What is the World Bank?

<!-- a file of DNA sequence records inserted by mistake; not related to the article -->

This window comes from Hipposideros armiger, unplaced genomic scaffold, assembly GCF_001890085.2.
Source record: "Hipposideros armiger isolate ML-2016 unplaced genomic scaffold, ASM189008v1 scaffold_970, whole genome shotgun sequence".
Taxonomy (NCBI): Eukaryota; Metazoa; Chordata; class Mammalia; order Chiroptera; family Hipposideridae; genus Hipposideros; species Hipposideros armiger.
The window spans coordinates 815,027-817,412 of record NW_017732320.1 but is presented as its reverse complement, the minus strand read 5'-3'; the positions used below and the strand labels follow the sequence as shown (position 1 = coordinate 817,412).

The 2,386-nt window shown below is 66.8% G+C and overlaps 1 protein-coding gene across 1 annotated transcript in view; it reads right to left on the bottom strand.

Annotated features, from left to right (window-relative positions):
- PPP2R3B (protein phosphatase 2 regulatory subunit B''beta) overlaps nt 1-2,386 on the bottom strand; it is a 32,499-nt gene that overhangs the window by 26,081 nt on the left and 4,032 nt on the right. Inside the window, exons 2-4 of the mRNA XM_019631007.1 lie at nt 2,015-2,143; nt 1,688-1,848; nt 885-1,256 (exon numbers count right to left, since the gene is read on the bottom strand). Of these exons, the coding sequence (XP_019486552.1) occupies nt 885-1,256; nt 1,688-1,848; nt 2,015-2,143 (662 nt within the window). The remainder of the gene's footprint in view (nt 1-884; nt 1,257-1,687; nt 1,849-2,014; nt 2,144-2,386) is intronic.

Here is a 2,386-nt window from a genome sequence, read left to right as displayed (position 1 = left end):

The World Bank is an international organization committed to reducing global poverty by facilitating foreign capital investment in developing nations. Created in 1944, the World Bank originally focused on postwar reconstruction. However, the World Bank has since expanded into five cooperative organizations: the International Development Association, the International Finance Corporation, Multilateral Guarantee Agency, and the International Centre for the Settlement of Investment Disputes. Today, the World Bank continues to facilitate postwar reconstruction, but its primary goal is poverty reduction. Toward this end, the World Bank offers low-interest loans--financed by a combination of government, bank, and private investment funding--to help developing nations improve infrastructure, education, healthcare, and other initiatives vital to success in the modern world. The World Bank hopes to reduce extreme poverty (individuals who live on less than $1.25 per day) to less than 3% of the global population by 2030.